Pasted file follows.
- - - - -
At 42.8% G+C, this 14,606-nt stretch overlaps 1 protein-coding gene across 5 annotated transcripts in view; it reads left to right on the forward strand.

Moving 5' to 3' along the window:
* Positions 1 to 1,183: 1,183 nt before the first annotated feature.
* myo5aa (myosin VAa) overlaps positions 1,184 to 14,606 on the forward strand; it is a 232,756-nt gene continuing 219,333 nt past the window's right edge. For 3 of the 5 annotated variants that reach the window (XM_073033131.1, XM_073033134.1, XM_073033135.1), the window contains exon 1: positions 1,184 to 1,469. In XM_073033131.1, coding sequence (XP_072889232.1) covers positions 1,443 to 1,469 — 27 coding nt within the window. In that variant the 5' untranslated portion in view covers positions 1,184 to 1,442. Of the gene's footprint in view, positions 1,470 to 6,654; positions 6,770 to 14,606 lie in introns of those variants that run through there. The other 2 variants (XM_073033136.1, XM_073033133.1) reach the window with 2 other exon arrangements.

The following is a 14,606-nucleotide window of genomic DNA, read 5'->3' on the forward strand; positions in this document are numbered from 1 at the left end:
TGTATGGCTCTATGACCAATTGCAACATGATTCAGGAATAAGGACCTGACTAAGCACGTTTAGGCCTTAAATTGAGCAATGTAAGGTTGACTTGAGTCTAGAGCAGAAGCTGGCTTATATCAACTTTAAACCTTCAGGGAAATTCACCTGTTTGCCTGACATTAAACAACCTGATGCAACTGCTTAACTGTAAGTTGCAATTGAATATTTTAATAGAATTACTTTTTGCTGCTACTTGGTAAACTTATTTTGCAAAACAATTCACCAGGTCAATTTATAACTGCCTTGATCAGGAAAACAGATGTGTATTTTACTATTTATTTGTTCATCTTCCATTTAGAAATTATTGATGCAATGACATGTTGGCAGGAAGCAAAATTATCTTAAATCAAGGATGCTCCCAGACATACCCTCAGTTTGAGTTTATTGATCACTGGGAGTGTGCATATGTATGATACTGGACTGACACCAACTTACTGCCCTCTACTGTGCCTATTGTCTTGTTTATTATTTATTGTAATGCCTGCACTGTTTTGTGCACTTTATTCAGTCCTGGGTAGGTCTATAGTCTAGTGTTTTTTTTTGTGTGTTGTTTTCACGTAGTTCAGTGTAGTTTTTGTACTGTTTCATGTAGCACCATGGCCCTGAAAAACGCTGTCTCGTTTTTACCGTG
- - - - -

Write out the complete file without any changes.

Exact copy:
At 42.8% G+C, this 14,606-nt stretch overlaps 1 protein-coding gene across 5 annotated transcripts in view; it reads left to right on the forward strand.

Moving 5' to 3' along the window:
* Positions 1 to 1,183: 1,183 nt before the first annotated feature.
* myo5aa (myosin VAa) overlaps positions 1,184 to 14,606 on the forward strand; it is a 232,756-nt gene continuing 219,333 nt past the window's right edge. For 3 of the 5 annotated variants that reach the window (XM_073033131.1, XM_073033134.1, XM_073033135.1), the window contains exon 1: positions 1,184 to 1,469. In XM_073033131.1, coding sequence (XP_072889232.1) covers positions 1,443 to 1,469 — 27 coding nt within the window. In that variant the 5' untranslated portion in view covers positions 1,184 to 1,442. Of the gene's footprint in view, positions 1,470 to 6,654; positions 6,770 to 14,606 lie in introns of those variants that run through there. The other 2 variants (XM_073033136.1, XM_073033133.1) reach the window with 2 other exon arrangements.

The following is a 14,606-nucleotide window of genomic DNA, read 5'->3' on the forward strand; positions in this document are numbered from 1 at the left end:
TGTATGGCTCTATGACCAATTGCAACATGATTCAGGAATAAGGACCTGACTAAGCACGTTTAGGCCTTAAATTGAGCAATGTAAGGTTGACTTGAGTCTAGAGCAGAAGCTGGCTTATATCAACTTTAAACCTTCAGGGAAATTCACCTGTTTGCCTGACATTAAACAACCTGATGCAACTGCTTAACTGTAAGTTGCAATTGAATATTTTAATAGAATTACTTTTTGCTGCTACTTGGTAAACTTATTTTGCAAAACAATTCACCAGGTCAATTTATAACTGCCTTGATCAGGAAAACAGATGTGTATTTTACTATTTATTTGTTCATCTTCCATTTAGAAATTATTGATGCAATGACATGTTGGCAGGAAGCAAAATTATCTTAAATCAAGGATGCTCCCAGACATACCCTCAGTTTGAGTTTATTGATCACTGGGAGTGTGCATATGTATGATACTGGACTGACACCAACTTACTGCCCTCTACTGTGCCTATTGTCTTGTTTATTATTTATTGTAATGCCTGCACTGTTTTGTGCACTTTATTCAGTCCTGGGTAGGTCTATAGTCTAGTGTTTTTTTTTGTGTGTTGTTTTCACGTAGTTCAGTGTAGTTTTTGTACTGTTTCATGTAGCACCATGGCCCTGAAAAACGCTGTCTCGTTTTTACCGTG